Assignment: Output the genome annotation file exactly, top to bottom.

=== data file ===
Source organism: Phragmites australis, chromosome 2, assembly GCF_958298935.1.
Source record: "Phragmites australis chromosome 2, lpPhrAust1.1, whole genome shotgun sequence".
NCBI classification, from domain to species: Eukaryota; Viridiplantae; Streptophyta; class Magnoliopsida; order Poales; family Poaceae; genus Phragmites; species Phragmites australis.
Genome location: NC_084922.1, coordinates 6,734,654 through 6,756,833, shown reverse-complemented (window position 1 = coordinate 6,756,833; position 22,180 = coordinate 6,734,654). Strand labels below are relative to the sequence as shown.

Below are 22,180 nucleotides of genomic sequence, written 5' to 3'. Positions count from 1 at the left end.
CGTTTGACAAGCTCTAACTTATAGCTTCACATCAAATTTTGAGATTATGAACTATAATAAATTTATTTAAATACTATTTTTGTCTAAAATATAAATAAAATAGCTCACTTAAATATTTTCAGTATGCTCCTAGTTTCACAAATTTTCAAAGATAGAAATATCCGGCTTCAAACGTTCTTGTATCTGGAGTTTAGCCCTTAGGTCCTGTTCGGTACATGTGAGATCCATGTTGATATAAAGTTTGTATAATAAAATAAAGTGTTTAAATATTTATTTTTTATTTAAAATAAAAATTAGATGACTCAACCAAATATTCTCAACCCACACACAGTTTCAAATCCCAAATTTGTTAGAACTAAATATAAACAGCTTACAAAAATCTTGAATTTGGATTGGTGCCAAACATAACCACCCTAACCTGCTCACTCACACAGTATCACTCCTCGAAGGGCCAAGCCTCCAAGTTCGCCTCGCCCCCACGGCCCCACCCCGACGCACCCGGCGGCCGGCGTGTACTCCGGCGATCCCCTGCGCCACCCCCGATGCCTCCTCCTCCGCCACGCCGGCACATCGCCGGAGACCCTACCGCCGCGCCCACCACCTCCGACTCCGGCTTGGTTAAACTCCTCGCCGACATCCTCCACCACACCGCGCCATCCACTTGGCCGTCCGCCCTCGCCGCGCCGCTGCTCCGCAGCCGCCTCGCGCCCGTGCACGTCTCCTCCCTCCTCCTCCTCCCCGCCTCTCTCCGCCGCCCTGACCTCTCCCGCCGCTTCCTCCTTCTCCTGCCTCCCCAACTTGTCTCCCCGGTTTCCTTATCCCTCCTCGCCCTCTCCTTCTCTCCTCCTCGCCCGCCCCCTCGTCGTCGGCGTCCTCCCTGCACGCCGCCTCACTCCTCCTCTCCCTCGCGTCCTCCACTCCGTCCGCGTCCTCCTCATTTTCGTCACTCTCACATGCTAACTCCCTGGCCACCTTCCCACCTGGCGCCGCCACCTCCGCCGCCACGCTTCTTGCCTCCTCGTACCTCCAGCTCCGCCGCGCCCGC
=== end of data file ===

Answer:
Source organism: Phragmites australis, chromosome 2, assembly GCF_958298935.1.
Source record: "Phragmites australis chromosome 2, lpPhrAust1.1, whole genome shotgun sequence".
NCBI classification, from domain to species: Eukaryota; Viridiplantae; Streptophyta; class Magnoliopsida; order Poales; family Poaceae; genus Phragmites; species Phragmites australis.
Genome location: NC_084922.1, coordinates 6,734,654 through 6,756,833, shown reverse-complemented (window position 1 = coordinate 6,756,833; position 22,180 = coordinate 6,734,654). Strand labels below are relative to the sequence as shown.

Below are 22,180 nucleotides of genomic sequence, written 5' to 3'. Positions count from 1 at the left end.
CGTTTGACAAGCTCTAACTTATAGCTTCACATCAAATTTTGAGATTATGAACTATAATAAATTTATTTAAATACTATTTTTGTCTAAAATATAAATAAAATAGCTCACTTAAATATTTTCAGTATGCTCCTAGTTTCACAAATTTTCAAAGATAGAAATATCCGGCTTCAAACGTTCTTGTATCTGGAGTTTAGCCCTTAGGTCCTGTTCGGTACATGTGAGATCCATGTTGATATAAAGTTTGTATAATAAAATAAAGTGTTTAAATATTTATTTTTTATTTAAAATAAAAATTAGATGACTCAACCAAATATTCTCAACCCACACACAGTTTCAAATCCCAAATTTGTTAGAACTAAATATAAACAGCTTACAAAAATCTTGAATTTGGATTGGTGCCAAACATAACCACCCTAACCTGCTCACTCACACAGTATCACTCCTCGAAGGGCCAAGCCTCCAAGTTCGCCTCGCCCCCACGGCCCCACCCCGACGCACCCGGCGGCCGGCGTGTACTCCGGCGATCCCCTGCGCCACCCCCGATGCCTCCTCCTCCGCCACGCCGGCACATCGCCGGAGACCCTACCGCCGCGCCCACCACCTCCGACTCCGGCTTGGTTAAACTCCTCGCCGACATCCTCCACCACACCGCGCCATCCACTTGGCCGTCCGCCCTCGCCGCGCCGCTGCTCCGCAGCCGCCTCGCGCCCGTGCACGTCTCCTCCCTCCTCCTCCTCCCCGCCTCTCTCCGCCGCCCTGACCTCTCCCGCCGCTTCCTCCTTCTCCTGCCTCCCCAACTTGTCTCCCCGGTTTCCTTATCCCTCCTCGCCCTCTCCTTCTCTCCTCCTCGCCCGCCCCCTCGTCGTCGGCGTCCTCCCTGCACGCCGCCTCACTCCTCCTCTCCCTCGCGTCCTCCACTCCGTCCGCGTCCTCCTCATTTTCGTCACTCTCACATGCTAACTCCCTGGCCACCTTCCCACCTGGCGCCGCCACCTCCGCCGCCACGCTTCTTGCCTCCTCGTACCTCCAGCTCCGCCGCGCCCGC